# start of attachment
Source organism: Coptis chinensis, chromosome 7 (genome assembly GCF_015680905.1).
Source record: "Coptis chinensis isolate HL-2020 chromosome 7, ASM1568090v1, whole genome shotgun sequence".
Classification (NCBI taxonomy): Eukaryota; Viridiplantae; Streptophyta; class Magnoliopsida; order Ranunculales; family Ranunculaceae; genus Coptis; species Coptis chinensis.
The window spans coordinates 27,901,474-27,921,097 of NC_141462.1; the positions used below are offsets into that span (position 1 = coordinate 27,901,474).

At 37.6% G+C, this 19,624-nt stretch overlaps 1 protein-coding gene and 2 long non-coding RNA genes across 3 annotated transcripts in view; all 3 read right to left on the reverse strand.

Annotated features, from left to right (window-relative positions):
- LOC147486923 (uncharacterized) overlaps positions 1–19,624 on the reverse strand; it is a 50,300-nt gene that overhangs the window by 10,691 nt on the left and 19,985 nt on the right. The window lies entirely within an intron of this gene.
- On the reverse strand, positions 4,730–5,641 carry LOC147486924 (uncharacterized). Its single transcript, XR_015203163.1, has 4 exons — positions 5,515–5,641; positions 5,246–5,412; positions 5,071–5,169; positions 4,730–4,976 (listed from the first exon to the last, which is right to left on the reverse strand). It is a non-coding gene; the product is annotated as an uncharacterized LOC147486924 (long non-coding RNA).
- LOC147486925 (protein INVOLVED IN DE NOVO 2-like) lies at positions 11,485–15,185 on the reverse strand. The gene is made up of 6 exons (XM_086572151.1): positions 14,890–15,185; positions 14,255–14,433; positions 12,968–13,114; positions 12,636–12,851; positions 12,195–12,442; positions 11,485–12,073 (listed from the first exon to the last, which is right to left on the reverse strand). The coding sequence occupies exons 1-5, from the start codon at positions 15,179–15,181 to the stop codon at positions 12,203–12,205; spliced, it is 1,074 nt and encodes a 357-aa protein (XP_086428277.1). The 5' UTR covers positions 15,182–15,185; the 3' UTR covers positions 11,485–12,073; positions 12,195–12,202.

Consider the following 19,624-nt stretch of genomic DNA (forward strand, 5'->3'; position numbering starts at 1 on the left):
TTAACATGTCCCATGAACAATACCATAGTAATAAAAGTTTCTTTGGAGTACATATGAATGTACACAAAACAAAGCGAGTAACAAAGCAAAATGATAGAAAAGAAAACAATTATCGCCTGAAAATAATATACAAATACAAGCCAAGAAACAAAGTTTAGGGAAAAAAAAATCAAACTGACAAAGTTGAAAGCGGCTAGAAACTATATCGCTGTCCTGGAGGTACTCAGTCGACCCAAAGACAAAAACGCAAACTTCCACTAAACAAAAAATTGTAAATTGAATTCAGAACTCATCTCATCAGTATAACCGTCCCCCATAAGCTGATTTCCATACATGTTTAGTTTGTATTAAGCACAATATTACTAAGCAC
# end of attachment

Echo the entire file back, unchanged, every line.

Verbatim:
Source organism: Coptis chinensis, chromosome 7 (genome assembly GCF_015680905.1).
Source record: "Coptis chinensis isolate HL-2020 chromosome 7, ASM1568090v1, whole genome shotgun sequence".
Classification (NCBI taxonomy): Eukaryota; Viridiplantae; Streptophyta; class Magnoliopsida; order Ranunculales; family Ranunculaceae; genus Coptis; species Coptis chinensis.
The window spans coordinates 27,901,474-27,921,097 of NC_141462.1; the positions used below are offsets into that span (position 1 = coordinate 27,901,474).

At 37.6% G+C, this 19,624-nt stretch overlaps 1 protein-coding gene and 2 long non-coding RNA genes across 3 annotated transcripts in view; all 3 read right to left on the reverse strand.

Annotated features, from left to right (window-relative positions):
- LOC147486923 (uncharacterized) overlaps positions 1–19,624 on the reverse strand; it is a 50,300-nt gene that overhangs the window by 10,691 nt on the left and 19,985 nt on the right. The window lies entirely within an intron of this gene.
- On the reverse strand, positions 4,730–5,641 carry LOC147486924 (uncharacterized). Its single transcript, XR_015203163.1, has 4 exons — positions 5,515–5,641; positions 5,246–5,412; positions 5,071–5,169; positions 4,730–4,976 (listed from the first exon to the last, which is right to left on the reverse strand). It is a non-coding gene; the product is annotated as an uncharacterized LOC147486924 (long non-coding RNA).
- LOC147486925 (protein INVOLVED IN DE NOVO 2-like) lies at positions 11,485–15,185 on the reverse strand. The gene is made up of 6 exons (XM_086572151.1): positions 14,890–15,185; positions 14,255–14,433; positions 12,968–13,114; positions 12,636–12,851; positions 12,195–12,442; positions 11,485–12,073 (listed from the first exon to the last, which is right to left on the reverse strand). The coding sequence occupies exons 1-5, from the start codon at positions 15,179–15,181 to the stop codon at positions 12,203–12,205; spliced, it is 1,074 nt and encodes a 357-aa protein (XP_086428277.1). The 5' UTR covers positions 15,182–15,185; the 3' UTR covers positions 11,485–12,073; positions 12,195–12,202.

Consider the following 19,624-nt stretch of genomic DNA (forward strand, 5'->3'; position numbering starts at 1 on the left):
TTAACATGTCCCATGAACAATACCATAGTAATAAAAGTTTCTTTGGAGTACATATGAATGTACACAAAACAAAGCGAGTAACAAAGCAAAATGATAGAAAAGAAAACAATTATCGCCTGAAAATAATATACAAATACAAGCCAAGAAACAAAGTTTAGGGAAAAAAAAATCAAACTGACAAAGTTGAAAGCGGCTAGAAACTATATCGCTGTCCTGGAGGTACTCAGTCGACCCAAAGACAAAAACGCAAACTTCCACTAAACAAAAAATTGTAAATTGAATTCAGAACTCATCTCATCAGTATAACCGTCCCCCATAAGCTGATTTCCATACATGTTTAGTTTGTATTAAGCACAATATTACTAAGCAC